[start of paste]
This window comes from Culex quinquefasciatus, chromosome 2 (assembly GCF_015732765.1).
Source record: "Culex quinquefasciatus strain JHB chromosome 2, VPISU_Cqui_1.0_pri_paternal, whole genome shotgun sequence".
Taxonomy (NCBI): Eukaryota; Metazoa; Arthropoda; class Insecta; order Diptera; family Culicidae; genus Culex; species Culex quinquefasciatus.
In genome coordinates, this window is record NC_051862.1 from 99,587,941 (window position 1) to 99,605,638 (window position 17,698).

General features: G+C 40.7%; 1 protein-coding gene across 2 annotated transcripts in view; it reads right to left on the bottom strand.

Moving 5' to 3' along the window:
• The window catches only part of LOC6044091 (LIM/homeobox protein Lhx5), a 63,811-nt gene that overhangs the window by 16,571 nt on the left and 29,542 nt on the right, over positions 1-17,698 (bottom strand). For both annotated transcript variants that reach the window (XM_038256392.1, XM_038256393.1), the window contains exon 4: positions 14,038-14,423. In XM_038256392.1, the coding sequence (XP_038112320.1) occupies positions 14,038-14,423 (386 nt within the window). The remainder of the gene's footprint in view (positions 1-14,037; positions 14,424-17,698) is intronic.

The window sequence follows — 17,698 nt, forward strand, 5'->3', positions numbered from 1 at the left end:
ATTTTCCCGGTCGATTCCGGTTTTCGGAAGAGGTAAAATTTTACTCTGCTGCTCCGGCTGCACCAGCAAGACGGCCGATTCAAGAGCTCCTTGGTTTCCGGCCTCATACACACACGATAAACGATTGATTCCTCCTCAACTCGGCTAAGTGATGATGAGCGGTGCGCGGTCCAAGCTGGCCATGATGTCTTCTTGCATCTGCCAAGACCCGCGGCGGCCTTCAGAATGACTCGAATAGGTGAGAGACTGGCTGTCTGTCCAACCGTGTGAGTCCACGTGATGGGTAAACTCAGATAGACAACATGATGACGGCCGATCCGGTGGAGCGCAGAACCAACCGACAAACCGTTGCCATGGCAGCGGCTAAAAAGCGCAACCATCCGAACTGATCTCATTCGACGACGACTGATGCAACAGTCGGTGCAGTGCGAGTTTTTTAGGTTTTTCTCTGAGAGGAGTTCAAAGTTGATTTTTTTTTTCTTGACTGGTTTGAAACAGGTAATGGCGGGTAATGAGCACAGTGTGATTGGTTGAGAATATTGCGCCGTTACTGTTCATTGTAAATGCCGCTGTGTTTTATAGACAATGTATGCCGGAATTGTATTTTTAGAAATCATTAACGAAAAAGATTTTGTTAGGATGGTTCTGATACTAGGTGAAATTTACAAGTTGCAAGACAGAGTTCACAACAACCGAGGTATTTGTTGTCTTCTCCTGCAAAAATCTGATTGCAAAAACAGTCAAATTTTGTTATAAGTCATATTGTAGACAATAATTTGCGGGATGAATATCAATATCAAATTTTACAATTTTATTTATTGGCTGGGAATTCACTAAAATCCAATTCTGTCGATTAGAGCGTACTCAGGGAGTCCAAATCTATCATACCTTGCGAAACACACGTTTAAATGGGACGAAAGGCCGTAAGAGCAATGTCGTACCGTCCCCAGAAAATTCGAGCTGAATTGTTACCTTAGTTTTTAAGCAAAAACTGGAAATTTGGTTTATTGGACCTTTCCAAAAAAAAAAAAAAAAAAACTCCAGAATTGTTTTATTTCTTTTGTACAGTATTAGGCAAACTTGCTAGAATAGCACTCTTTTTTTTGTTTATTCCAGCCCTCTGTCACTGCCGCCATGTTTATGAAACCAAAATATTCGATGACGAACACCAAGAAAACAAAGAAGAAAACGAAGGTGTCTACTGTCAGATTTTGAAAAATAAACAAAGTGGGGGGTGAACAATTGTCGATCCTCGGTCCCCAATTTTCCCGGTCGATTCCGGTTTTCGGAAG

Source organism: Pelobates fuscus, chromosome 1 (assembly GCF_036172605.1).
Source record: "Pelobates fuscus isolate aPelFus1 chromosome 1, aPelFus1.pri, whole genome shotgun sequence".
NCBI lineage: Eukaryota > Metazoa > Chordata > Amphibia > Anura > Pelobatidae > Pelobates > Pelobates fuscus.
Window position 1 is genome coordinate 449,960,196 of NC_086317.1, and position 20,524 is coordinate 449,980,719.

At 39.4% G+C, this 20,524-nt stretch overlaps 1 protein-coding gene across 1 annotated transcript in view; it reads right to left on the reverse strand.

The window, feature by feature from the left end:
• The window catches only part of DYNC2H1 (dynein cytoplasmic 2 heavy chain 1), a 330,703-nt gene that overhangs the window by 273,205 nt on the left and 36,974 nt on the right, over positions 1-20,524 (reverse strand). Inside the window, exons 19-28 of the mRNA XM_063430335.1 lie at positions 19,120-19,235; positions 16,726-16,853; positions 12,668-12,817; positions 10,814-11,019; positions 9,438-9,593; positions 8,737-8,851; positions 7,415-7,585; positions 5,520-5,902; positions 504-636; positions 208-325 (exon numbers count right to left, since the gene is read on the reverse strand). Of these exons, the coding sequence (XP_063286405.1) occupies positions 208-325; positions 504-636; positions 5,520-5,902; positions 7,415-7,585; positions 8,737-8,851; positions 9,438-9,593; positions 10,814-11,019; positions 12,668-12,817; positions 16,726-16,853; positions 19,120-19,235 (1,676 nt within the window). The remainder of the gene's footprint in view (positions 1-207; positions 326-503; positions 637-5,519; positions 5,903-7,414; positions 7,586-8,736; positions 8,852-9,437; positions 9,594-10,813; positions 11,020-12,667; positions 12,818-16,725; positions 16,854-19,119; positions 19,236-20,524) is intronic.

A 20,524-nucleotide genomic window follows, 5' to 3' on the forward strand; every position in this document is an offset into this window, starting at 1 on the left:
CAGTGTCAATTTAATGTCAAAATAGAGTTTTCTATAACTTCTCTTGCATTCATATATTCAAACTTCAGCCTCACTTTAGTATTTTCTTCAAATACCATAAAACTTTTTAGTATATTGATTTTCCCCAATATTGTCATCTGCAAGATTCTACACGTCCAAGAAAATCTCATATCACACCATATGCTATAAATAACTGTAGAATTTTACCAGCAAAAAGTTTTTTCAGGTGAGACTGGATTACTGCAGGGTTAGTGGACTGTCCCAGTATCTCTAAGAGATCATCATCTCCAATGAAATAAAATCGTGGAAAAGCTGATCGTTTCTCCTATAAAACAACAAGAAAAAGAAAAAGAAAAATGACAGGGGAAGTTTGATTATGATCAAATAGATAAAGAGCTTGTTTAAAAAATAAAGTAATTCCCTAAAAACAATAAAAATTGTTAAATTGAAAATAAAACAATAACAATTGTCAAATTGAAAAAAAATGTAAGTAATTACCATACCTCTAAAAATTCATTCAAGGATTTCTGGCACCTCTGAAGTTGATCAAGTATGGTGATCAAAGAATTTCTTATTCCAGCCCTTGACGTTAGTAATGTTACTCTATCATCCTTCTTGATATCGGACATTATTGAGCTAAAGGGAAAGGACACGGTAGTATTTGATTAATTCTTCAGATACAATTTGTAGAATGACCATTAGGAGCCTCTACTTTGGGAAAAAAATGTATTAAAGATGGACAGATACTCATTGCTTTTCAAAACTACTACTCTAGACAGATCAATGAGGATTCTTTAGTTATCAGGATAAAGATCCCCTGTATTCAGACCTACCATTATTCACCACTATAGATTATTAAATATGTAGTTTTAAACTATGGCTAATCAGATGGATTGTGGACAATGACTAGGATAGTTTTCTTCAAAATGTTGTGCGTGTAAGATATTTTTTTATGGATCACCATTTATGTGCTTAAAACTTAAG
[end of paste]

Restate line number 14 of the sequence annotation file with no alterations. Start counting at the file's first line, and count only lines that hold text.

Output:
At 39.4% G+C, this 20,524-nt stretch overlaps 1 protein-coding gene across 1 annotated transcript in view; it reads right to left on the reverse strand.